Rocking Your Mocs

By Krystan Moser
on November 14, 2016

November is here, along with cooler weather, shorter days and Native American Heritage Month. Every November brings with it a time to celebrate the rich and diverse cultures, traditions and histories of Native American peoples. Presidents have issued proclamations declaring November “Native American Heritage Month” since the 1990s. President Barack Obama issued the most recent proclamation on Oct. 31, 2016, which you can read here. For the last six years, November has also played host to a national social media campaign known as “Rock Your Mocs.”

A traditional Cherokee moccasin; photo courtesy of Cherokee Nation Businesses

Founded by Jessica Atsye of Laguna Pueblo, New Mexico, the campaign promotes the unification of Native American, aboriginal, First Nations, Alaskan Native, and other indigenous peoples around the world through social media. Since its inception, the event has expanded from a single day, Nov. 15, to an entire week. This year Rock Your Mocs will take place from Nov. 13-19. Participants are encouraged to wear either a turquoise awareness ribbon or a pair of moccasins and to post pictures to social media using the hashtag #RYM2016 or #RockYourMocs. According to the official Facebook page for Rock Your Mocs, Atsye hopes the campaign “will continue to reach even further worldwide and inspire cultural pride for Native Americans wherever they may be, as well as anyone who would just like to participate in a fun way of celebrating Indigenous & Native American Peoples and U.S.A.‘s National Native American Heritage Month.” This year I plan on rocking traditional Cherokee moccasins.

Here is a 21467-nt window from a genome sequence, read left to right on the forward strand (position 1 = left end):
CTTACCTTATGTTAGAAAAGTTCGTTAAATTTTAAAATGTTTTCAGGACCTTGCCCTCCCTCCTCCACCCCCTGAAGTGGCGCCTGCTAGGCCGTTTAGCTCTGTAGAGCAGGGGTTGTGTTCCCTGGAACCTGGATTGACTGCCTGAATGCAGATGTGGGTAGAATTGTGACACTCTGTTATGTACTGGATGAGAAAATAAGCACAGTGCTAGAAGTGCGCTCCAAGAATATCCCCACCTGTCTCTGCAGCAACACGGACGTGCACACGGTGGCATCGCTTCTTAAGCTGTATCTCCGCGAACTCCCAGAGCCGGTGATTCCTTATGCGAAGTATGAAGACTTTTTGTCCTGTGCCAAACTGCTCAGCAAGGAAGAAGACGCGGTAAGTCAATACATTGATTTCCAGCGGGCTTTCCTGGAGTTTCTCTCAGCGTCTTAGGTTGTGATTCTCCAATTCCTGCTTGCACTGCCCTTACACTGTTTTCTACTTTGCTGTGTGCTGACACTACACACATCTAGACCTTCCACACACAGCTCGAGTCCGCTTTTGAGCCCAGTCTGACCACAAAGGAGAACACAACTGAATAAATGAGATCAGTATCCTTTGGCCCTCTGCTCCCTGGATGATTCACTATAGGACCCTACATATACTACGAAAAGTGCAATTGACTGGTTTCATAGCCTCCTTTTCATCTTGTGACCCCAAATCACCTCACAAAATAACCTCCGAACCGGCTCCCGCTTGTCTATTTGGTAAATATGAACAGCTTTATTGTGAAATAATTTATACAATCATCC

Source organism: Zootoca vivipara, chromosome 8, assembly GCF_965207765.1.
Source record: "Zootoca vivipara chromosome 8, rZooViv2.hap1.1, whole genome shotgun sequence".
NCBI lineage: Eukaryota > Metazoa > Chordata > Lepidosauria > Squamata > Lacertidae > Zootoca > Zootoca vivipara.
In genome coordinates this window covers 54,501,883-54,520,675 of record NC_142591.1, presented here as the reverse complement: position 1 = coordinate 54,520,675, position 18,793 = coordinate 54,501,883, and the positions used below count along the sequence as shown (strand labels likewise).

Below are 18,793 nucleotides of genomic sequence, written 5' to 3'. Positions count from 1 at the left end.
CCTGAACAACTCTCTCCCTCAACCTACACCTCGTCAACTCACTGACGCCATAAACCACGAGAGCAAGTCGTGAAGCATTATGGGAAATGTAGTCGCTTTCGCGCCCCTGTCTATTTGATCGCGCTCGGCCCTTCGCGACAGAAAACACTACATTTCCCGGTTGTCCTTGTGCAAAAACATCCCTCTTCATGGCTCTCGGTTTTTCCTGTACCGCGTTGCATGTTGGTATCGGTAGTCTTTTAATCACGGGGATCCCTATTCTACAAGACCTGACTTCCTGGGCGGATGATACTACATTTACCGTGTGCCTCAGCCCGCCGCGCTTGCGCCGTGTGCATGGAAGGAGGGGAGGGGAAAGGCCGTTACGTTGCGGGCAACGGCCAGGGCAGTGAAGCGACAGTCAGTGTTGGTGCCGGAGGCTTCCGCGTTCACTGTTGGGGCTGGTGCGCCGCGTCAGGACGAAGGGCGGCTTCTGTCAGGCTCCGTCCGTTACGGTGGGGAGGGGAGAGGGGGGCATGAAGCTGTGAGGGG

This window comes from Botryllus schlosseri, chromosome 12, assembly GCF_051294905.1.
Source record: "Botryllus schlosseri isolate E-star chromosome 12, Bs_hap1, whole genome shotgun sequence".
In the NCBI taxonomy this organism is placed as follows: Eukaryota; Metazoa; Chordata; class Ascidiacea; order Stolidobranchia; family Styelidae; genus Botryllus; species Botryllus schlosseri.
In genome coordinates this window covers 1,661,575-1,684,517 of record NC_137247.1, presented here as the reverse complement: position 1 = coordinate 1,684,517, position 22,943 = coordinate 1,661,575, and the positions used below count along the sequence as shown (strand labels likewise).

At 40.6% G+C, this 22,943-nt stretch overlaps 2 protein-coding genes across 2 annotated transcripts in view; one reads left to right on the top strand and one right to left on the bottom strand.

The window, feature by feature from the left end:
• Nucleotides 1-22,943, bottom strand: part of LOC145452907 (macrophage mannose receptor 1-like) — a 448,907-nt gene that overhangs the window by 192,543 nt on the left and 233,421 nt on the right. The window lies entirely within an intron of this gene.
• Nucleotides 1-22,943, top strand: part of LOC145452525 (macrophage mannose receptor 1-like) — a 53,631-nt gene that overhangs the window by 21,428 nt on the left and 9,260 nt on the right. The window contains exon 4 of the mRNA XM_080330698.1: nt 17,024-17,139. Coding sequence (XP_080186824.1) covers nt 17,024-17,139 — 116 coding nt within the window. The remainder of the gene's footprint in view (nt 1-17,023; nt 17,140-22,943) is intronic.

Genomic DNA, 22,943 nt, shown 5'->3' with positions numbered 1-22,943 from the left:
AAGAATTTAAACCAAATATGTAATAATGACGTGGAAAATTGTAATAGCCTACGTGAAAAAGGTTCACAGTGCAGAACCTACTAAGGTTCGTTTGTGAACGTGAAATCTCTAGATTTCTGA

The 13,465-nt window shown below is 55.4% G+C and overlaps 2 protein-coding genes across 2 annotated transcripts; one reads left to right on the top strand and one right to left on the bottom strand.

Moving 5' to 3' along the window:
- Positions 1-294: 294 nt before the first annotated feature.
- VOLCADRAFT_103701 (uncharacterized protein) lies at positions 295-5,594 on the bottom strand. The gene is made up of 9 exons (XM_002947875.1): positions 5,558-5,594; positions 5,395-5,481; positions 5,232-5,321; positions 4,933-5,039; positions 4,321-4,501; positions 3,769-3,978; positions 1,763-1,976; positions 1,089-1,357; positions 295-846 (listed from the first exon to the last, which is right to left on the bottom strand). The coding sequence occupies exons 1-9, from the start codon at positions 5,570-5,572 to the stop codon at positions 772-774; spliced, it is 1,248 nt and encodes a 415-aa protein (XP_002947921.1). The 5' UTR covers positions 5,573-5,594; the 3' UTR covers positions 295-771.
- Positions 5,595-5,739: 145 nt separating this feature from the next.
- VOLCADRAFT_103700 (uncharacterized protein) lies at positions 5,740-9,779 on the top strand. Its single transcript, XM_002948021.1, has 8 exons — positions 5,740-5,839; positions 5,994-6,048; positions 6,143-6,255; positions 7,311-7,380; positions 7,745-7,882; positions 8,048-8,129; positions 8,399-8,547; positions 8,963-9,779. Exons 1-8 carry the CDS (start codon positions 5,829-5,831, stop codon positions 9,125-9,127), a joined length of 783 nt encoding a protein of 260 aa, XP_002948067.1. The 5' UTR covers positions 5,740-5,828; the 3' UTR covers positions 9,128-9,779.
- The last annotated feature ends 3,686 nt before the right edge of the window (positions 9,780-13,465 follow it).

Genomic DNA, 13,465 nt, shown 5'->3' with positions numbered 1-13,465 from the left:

Traditional moccasins made by Cherokee artist Danielle Culp; photo by Shane Brown

So what are traditional Cherokee moccasins? What makes them unique? Cherokees, like many Southeastern Woodland tribes, made each moccasin from a single piece of leather held together by a distinctive front seam. The seam runs from the toes to the arch of the foot. An additional seam runs up the back of the moccasin. Two side flaps create a cuff, usually decorated with ribbon or beadwork. Because of the distinctive seam, Cherokee moccasins are often referred to as “center seam” or “pucker toe” moccasins.

Members of a Cherokee Nation Cultural Tourism moccasin class model their moccasins; photo courtesy of Cherokee Nation Businesses

Cherokee Casino West Siloam Springs, Cherokee Casino & Hotel Roland and Hard Rock Hotel & Casino Tulsa all have displays that include traditional Cherokee moccasins made by contemporary Cherokee artists. The moccasins on display vary from simple buckskin moccasins to elaborately beaded moccasins.

Cherokee Nation Cultural Tourism offers moccasin-making classes throughout the year. If you would like to sign up, class dates and times are posted at